Samsung will follow in the footsteps of Apple by providing fewer in-the-box goodies with its flagship Galaxy S21 device, despite charging eye-watering prices.
According to an official certification in Brazil, the upcoming Samsung Galaxy S21 will be sold without a charger or earphones in the box. This disappointing news, reported by GSM Arena, comes in the wake of Apple having done the same with the iPhone 12. The move was heavily criticised at the time – but it seems that regardless of the reaction, whatever Apple does will be copied on the tech market as sure as night follows day.
Now that’s not always a bad thing, by any means. You could argue the whole concept of a smartphone – or at least its current iteration – is owed to Apple and its charismatic co-founder Steve Jobs. But in recent years, the rush to copy the tech giant has gone from being a good thing to being fairly tedious, and now it’s just downright irritating.
Starting with the loss of the 3.5mm headphone jack, which was widely mocked by companies and consumers (not the least Samsung), before being emulated across the premium smartphone market, the brand is now hellbent on selling both chargers and earphones separately, with the inevitable knock-on effect of industry copycats jumping on the bandwagon too.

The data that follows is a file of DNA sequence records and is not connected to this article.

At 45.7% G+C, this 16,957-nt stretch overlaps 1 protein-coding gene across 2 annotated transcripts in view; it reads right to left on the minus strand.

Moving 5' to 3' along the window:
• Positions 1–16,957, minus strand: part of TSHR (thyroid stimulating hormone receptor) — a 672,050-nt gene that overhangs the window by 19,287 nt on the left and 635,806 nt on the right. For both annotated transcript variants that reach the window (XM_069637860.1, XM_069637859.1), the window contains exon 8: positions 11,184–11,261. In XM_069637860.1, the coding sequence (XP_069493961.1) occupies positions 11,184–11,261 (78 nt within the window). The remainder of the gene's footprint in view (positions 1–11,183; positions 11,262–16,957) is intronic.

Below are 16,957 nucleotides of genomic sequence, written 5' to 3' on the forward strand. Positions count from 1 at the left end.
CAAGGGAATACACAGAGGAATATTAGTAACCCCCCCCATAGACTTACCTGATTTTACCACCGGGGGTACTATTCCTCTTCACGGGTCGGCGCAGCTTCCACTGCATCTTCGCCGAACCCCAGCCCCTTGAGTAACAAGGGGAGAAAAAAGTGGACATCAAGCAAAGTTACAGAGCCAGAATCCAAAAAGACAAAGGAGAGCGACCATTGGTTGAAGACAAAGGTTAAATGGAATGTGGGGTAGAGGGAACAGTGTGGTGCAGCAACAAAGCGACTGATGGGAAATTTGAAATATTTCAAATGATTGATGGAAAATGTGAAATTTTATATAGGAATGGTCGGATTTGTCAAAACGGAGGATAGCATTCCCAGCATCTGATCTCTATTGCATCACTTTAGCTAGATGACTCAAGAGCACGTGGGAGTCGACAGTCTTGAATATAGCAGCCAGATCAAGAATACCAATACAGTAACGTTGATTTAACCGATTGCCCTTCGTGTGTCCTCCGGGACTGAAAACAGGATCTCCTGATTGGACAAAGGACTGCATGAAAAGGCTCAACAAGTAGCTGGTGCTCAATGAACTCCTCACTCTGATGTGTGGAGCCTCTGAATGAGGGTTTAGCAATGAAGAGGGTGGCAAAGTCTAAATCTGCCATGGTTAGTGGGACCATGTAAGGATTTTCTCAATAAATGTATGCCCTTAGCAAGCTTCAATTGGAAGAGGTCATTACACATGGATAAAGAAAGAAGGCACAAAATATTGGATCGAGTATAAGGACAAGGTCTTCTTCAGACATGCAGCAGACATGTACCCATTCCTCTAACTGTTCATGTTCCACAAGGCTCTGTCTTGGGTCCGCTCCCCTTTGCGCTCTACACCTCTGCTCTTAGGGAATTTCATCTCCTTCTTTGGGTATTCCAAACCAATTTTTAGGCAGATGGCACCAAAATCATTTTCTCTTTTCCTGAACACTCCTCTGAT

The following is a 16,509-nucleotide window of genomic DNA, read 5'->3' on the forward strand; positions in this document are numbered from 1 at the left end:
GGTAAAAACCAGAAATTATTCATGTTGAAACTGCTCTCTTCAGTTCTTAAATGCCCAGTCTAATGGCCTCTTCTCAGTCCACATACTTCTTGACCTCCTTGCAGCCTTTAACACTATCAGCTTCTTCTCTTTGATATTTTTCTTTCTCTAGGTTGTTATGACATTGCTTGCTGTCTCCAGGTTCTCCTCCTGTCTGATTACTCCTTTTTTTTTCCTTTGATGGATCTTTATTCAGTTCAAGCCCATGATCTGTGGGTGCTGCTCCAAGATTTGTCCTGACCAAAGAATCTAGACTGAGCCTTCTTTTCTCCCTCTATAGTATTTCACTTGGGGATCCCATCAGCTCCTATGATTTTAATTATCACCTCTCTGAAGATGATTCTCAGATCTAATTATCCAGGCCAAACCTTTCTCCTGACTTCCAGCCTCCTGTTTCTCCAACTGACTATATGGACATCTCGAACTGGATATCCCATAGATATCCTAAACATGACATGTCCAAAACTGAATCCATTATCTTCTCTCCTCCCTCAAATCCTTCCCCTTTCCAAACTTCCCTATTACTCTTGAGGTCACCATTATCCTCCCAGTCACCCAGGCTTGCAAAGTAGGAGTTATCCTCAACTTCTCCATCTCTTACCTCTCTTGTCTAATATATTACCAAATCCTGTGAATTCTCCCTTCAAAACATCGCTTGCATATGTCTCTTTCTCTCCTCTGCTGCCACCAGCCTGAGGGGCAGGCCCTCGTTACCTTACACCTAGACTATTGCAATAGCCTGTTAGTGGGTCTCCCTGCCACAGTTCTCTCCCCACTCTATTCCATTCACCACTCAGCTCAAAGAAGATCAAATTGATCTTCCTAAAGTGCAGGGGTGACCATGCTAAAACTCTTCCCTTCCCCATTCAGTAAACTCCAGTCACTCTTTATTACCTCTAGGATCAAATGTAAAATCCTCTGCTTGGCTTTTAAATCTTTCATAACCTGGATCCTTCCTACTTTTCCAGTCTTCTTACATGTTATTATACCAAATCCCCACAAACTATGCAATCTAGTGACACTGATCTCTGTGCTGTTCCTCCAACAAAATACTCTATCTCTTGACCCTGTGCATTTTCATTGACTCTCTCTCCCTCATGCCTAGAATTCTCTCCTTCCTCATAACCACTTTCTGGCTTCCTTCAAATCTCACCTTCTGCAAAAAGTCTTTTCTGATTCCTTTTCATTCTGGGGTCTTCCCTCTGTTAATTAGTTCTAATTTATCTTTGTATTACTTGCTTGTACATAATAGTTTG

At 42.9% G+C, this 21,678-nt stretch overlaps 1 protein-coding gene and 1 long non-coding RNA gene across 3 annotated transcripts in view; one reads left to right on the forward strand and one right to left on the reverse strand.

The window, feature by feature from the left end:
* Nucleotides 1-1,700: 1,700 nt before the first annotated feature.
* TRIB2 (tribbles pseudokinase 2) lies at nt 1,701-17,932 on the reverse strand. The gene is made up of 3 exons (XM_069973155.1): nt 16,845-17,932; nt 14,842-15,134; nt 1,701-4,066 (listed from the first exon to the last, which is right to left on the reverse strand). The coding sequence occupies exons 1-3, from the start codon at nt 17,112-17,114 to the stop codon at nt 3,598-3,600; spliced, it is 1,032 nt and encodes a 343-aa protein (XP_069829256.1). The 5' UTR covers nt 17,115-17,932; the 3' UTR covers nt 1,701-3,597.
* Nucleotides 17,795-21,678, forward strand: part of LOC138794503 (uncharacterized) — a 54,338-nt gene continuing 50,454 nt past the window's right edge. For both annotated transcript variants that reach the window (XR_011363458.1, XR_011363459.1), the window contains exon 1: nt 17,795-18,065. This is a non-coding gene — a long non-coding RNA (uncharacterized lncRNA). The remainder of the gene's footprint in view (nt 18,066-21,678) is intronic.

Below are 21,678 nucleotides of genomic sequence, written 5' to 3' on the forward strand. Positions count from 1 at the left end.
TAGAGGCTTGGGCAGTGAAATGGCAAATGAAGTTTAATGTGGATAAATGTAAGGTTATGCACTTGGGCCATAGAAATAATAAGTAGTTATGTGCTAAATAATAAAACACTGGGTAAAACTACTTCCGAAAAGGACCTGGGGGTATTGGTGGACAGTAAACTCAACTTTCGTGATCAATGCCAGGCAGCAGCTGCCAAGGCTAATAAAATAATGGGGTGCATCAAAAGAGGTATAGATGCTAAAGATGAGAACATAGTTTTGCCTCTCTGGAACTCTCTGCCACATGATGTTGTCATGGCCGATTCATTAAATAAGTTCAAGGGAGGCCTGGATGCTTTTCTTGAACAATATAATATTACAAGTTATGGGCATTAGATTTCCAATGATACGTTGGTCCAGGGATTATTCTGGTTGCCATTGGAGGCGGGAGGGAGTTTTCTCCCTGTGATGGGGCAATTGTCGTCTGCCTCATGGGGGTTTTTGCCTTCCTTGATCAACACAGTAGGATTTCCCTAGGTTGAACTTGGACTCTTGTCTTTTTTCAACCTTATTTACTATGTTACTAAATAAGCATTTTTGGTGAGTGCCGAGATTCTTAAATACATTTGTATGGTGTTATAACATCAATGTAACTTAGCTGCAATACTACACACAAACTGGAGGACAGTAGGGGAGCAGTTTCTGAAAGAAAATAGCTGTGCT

The decision was taken ostensibly in aid of the environment, with Apple having a stated aim of carbon neutrality by 2030. Nonetheless it still presents an inconvenience for customers, and I note that we’re yet to see any significant reduction in price being passed on at the checkout either; the iPhone 12 has a starting price of £799.
But it’s worth asking ourselves how necessary it is to have a charger and earphones bundled in the box. My annoyance comes from the psychological effect of receiving these items with each purchase and then suddenly being without – the change feels like I’ve been cheated, even though I guiltily confess that I do indeed have drawers stuffed with chargers and earphones that I no longer use.
Are you enraged by skinflint Samsung’s copycat hijinks, or do you think it’s an important step against electronic waste? Let us know in the poll below.